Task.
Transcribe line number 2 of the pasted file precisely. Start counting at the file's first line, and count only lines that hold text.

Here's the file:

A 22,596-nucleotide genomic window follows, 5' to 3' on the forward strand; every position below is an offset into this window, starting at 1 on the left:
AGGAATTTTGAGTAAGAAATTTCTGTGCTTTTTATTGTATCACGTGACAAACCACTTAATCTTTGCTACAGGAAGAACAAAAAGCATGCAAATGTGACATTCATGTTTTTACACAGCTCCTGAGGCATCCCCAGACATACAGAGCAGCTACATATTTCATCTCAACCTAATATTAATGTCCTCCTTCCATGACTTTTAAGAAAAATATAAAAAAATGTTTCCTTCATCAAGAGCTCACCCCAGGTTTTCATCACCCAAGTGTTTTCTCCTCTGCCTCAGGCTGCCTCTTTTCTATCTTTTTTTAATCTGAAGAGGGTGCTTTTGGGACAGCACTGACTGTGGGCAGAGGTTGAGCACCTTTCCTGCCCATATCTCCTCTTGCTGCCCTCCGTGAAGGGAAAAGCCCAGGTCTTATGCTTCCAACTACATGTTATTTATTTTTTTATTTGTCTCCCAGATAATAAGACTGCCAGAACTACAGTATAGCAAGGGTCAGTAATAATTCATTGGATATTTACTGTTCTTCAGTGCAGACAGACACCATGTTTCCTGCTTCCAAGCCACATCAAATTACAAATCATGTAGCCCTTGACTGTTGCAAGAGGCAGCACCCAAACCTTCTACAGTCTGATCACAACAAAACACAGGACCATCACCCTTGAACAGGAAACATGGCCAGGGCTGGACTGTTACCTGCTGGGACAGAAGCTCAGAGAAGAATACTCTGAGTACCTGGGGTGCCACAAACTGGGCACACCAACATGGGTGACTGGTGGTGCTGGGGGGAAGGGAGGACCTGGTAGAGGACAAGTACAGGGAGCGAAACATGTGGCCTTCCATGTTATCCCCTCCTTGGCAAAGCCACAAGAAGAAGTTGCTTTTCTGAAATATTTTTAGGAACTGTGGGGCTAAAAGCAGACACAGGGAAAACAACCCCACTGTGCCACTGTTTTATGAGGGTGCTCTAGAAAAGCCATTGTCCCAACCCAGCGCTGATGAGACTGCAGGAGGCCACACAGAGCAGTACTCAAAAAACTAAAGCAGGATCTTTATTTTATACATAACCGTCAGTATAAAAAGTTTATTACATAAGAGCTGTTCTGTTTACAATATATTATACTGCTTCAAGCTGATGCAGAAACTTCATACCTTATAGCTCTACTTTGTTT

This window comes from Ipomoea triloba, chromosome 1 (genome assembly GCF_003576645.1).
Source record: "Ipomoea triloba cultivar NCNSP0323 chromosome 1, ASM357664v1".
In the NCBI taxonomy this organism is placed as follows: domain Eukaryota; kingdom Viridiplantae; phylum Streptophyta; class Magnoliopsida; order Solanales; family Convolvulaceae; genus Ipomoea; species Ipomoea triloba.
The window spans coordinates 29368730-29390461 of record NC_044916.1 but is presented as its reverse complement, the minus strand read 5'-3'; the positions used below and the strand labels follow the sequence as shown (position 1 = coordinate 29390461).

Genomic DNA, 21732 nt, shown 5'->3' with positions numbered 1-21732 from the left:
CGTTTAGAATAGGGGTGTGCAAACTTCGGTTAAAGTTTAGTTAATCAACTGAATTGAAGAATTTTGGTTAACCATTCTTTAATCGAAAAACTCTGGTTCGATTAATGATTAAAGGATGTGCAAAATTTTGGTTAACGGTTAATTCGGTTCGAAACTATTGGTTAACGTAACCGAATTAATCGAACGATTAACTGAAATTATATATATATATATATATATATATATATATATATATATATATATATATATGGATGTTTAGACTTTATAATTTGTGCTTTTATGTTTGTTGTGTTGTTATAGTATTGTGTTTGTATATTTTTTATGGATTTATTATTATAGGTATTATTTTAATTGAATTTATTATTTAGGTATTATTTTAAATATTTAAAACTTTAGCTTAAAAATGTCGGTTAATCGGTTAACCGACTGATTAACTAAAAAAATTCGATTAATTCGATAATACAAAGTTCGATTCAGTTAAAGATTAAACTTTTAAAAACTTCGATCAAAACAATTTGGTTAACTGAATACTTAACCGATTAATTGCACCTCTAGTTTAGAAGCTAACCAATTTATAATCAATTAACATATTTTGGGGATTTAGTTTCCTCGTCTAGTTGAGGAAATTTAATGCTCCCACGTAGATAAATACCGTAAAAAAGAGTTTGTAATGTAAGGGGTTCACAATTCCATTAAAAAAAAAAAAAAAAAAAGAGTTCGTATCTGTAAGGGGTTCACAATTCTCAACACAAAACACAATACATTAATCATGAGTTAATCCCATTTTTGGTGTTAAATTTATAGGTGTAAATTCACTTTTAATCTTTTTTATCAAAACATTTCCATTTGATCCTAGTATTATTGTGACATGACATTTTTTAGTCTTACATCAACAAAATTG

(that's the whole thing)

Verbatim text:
AGGAATTTTGAGTAAGAAATTTCTGTGCTTTTTATTGTATCACGTGACAAACCACTTAATCTTTGCTACAGGAAGAACAAAAAGCATGCAAATGTGACATTCATGTTTTTACACAGCTCCTGAGGCATCCCCAGACATACAGAGCAGCTACATATTTCATCTCAACCTAATATTAATGTCCTCCTTCCATGACTTTTAAGAAAAATATAAAAAAATGTTTCCTTCATCAAGAGCTCACCCCAGGTTTTCATCACCCAAGTGTTTTCTCCTCTGCCTCAGGCTGCCTCTTTTCTATCTTTTTTTAATCTGAAGAGGGTGCTTTTGGGACAGCACTGACTGTGGGCAGAGGTTGAGCACCTTTCCTGCCCATATCTCCTCTTGCTGCCCTCCGTGAAGGGAAAAGCCCAGGTCTTATGCTTCCAACTACATGTTATTTATTTTTTTATTTGTCTCCCAGATAATAAGACTGCCAGAACTACAGTATAGCAAGGGTCAGTAATAATTCATTGGATATTTACTGTTCTTCAGTGCAGACAGACACCATGTTTCCTGCTTCCAAGCCACATCAAATTACAAATCATGTAGCCCTTGACTGTTGCAAGAGGCAGCACCCAAACCTTCTACAGTCTGATCACAACAAAACACAGGACCATCACCCTTGAACAGGAAACATGGCCAGGGCTGGACTGTTACCTGCTGGGACAGAAGCTCAGAGAAGAATACTCTGAGTACCTGGGGTGCCACAAACTGGGCACACCAACATGGGTGACTGGTGGTGCTGGGGGGAAGGGAGGACCTGGTAGAGGACAAGTACAGGGAGCGAAACATGTGGCCTTCCATGTTATCCCCTCCTTGGCAAAGCCACAAGAAGAAGTTGCTTTTCTGAAATATTTTTAGGAACTGTGGGGCTAAAAGCAGACACAGGGAAAACAACCCCACTGTGCCACTGTTTTATGAGGGTGCTCTAGAAAAGCCATTGTCCCAACCCAGCGCTGATGAGACTGCAGGAGGCCACACAGAGCAGTACTCAAAAAACTAAAGCAGGATCTTTATTTTATACATAACCGTCAGTATAAAAAGTTTATTACATAAGAGCTGTTCTGTTTACAATATATTATACTGCTTCAAGCTGATGCAGAAACTTCATACCTTATAGCTCTACTTTGTTT